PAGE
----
My first experience with fleas was in Ohio.  We owned a house in something of a distressed neighborhood, and the home across the back fence was a poster child for a distressed property.  In the back yard of this house was a dilapidated shed full of who knows what that spontaneously collapsed one day late in the fall.  This collapse sent a large colony of rats that had been living there scrambling for shelter from the coming winter.   They found my house.

Over the course of several weeks, I trapped or otherwise killed something like two dozen rats the size of a puntable puppy, including a few that crawled up into inaccessible spaces before dying and leaving their rotting carcasses where we could smell the lovely aroma of routing rat and not do anything about it.  That wasn’t the only blessing the little devils left though… They brought fleas.  Fleas that got hold of my dog and made him miserable.  Fleas that laid eggs all over my house that would hatch, crawl into things like my wife’s slippers, and bite her all over.  Fleas that were bad enough we bug bombed the whole house and then washed every piece of laundry and every dish, washed every wall and horizontal surface, and treated the dog with rather expensive stuff.  It was a horrible experience, and one that was repeated several more times over the course of the next several moves, without it being any easier.  I have since developed a pure loathing for the little blood sucking vermin.

Given my experiences with fleas, I can sympathize with the state of mind that must have been prevalent in the inmates at Ravensbrück.  I would have been revolted, disgusted, angry, and a whole host of other negative emotions if I were to have been introduced to that environment.  However, at least one of the Ten Boom sisters managed to overcome that natural tendency.  That first night, while the two were paying, Betsy expressed gratitude to their God that they were together, that she had her sweater to keep her warm, and thanked the Lord for the fleas.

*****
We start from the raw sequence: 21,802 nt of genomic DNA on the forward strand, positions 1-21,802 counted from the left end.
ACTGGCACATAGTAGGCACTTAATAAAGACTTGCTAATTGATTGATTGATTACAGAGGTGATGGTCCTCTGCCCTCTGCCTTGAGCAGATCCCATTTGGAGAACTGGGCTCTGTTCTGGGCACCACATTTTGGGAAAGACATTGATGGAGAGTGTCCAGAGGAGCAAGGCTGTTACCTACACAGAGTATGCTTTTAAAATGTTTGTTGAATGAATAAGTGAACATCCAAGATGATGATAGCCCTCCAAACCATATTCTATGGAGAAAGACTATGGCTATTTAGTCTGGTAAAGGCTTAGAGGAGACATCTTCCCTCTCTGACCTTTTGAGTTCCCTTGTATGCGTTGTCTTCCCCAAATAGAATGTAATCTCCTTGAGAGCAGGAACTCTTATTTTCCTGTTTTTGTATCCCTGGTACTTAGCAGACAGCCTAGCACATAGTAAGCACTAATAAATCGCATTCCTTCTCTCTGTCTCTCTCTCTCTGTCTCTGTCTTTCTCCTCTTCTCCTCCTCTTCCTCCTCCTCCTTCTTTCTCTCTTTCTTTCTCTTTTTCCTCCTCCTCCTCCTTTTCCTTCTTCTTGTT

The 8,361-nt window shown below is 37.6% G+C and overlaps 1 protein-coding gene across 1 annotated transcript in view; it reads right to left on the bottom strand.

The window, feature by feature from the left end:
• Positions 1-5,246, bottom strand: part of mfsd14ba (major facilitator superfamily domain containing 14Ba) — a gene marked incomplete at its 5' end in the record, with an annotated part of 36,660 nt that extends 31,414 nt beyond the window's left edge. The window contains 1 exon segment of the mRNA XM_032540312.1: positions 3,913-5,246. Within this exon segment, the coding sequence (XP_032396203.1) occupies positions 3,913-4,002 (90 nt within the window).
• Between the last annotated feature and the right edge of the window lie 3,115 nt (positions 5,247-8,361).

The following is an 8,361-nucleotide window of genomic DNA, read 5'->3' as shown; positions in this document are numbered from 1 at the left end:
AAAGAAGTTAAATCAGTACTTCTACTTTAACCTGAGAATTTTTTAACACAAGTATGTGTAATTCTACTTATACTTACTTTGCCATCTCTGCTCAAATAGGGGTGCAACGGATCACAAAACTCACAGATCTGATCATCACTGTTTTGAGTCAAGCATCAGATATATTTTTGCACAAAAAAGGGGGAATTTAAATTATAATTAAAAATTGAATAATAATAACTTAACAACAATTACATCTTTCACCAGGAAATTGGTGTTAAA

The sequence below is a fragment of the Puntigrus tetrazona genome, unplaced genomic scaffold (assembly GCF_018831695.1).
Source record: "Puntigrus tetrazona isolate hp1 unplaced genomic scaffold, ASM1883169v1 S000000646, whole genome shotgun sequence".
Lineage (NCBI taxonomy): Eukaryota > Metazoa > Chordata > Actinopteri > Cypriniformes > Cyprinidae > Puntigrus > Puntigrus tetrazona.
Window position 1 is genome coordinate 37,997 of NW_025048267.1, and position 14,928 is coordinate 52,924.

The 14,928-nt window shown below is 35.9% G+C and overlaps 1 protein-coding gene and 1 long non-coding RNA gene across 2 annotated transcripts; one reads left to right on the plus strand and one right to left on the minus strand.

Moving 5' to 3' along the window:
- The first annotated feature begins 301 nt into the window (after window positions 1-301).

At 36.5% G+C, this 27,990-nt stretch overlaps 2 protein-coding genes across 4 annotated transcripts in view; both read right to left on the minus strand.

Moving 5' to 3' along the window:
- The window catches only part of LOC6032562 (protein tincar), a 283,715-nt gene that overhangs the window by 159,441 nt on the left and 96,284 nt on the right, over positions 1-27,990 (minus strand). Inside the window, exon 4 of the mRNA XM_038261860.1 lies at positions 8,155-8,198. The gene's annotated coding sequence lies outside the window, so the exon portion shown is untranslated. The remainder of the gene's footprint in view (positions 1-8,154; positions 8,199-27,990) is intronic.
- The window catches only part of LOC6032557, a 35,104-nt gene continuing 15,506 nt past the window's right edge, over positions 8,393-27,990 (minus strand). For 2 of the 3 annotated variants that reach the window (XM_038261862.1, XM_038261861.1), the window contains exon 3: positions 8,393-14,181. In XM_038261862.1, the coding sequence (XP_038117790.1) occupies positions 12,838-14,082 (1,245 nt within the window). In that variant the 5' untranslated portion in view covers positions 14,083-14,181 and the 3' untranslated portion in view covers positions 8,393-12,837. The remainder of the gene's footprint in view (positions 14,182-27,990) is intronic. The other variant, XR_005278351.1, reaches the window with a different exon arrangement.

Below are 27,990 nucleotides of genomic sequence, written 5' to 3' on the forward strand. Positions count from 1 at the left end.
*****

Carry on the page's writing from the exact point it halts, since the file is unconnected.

Corrie, like I would have been, was horrified.  How could Betsy be grateful for fleas, the pestilent bringers of itching and sores, the transmitters of disease, the good for nothing detritus of creation.  Betsy didn’t back down, and again thanked the Lord for fleas.  However, as time wore on, they realized the guards NEVER came into the bunk house.  While in there, the prisoners were free from the abuse.  Free from torture.  Free from oversight. Free to use the Bible they had smuggled to teach and comfort the other inmates. At first, the reason wasn’t clear, but eventually it was discovered that it all came down to the fleas.  The guards hated the fleas, and wouldn’t go in the bunkhouse because of them.  The fleas were in fact a blessing, and Corrie learned to become truly grateful for them.